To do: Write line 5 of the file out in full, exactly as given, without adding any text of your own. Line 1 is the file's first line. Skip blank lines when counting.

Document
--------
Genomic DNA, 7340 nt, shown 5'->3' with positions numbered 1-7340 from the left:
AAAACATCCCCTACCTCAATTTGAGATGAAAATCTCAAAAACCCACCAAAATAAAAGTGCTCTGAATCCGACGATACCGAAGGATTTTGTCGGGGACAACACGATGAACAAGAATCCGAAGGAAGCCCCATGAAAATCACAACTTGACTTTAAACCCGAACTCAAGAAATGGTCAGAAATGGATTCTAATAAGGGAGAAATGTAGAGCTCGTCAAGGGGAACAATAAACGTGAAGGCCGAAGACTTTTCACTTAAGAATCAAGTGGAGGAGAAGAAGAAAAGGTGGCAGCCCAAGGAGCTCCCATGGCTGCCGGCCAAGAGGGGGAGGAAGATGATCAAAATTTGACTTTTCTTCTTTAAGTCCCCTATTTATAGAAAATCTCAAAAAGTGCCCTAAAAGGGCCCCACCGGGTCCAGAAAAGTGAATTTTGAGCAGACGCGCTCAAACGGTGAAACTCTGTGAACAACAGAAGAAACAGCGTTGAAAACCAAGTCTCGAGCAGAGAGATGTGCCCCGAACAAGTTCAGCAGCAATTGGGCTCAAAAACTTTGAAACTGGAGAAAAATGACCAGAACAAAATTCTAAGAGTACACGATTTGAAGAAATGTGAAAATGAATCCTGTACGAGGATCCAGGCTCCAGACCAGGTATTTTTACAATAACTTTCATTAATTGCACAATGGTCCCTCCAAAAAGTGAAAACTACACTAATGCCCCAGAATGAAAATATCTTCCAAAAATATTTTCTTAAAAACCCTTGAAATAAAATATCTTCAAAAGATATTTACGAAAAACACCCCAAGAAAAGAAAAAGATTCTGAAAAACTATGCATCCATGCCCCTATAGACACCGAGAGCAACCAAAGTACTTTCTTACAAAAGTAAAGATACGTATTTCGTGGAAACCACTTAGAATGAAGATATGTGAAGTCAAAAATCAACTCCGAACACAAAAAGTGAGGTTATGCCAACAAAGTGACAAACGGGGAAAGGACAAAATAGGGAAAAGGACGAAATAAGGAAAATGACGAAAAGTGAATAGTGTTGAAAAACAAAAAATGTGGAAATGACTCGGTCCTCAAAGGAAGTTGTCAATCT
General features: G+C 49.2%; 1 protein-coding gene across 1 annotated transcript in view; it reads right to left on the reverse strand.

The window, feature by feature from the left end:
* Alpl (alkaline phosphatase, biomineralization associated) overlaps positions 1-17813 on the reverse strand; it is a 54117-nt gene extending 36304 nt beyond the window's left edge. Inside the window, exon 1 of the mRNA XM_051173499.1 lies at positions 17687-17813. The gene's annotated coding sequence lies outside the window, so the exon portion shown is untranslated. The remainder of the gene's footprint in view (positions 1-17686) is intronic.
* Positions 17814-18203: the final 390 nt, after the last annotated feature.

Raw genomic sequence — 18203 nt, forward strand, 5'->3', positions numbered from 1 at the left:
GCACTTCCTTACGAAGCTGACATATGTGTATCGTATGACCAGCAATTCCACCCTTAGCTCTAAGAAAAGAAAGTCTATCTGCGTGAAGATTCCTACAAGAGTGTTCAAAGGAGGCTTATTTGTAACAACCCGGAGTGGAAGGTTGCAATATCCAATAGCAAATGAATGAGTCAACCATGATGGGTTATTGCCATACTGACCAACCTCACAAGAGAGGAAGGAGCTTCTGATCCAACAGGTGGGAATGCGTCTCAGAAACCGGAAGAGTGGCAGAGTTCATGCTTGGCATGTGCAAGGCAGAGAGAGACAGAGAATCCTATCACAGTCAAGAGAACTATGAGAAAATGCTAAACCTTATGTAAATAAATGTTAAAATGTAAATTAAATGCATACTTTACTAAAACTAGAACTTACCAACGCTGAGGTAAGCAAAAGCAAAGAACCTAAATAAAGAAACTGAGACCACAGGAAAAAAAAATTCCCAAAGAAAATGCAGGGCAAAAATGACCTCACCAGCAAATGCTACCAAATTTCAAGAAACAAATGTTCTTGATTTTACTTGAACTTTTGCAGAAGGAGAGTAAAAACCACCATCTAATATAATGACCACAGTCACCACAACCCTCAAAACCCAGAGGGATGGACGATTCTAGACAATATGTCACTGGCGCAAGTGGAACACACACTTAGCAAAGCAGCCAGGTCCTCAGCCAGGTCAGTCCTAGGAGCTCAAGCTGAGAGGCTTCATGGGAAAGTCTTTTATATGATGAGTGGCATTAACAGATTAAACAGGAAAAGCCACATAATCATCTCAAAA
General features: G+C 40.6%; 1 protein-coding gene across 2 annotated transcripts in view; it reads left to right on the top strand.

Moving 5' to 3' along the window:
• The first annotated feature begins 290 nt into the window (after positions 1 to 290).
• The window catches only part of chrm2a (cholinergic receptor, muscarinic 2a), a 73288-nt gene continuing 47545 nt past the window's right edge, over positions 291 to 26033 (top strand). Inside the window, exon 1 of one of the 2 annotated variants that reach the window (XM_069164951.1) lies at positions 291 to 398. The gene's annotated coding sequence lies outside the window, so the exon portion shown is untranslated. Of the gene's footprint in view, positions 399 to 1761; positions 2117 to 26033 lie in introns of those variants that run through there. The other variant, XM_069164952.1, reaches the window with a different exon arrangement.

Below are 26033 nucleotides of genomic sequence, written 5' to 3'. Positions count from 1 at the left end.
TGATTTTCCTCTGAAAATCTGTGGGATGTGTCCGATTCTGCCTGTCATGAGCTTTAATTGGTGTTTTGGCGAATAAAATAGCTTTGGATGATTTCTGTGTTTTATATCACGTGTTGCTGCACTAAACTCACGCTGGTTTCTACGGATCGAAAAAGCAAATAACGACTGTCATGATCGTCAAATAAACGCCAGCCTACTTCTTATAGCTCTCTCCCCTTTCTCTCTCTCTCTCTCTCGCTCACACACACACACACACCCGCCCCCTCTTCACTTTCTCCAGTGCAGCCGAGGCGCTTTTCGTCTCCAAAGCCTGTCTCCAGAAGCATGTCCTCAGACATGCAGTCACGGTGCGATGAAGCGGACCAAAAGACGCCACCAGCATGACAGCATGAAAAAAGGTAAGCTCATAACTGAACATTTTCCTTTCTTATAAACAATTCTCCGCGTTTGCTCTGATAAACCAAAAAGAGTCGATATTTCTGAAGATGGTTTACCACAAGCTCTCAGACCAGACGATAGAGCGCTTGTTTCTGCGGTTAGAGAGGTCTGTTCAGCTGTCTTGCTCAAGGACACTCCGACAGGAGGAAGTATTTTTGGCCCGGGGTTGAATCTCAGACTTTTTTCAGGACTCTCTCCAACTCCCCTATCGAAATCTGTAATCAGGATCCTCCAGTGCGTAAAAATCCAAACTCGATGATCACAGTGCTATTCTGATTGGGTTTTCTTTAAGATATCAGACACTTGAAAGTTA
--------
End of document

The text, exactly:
* Alpl (alkaline phosphatase, biomineralization associated) overlaps positions 1-17813 on the reverse strand; it is a 54117-nt gene extending 36304 nt beyond the window's left edge. Inside the window, exon 1 of the mRNA XM_051173499.1 lies at positions 17687-17813. The gene's annotated coding sequence lies outside the window, so the exon portion shown is untranslated. The remainder of the gene's footprint in view (positions 1-17686) is intronic.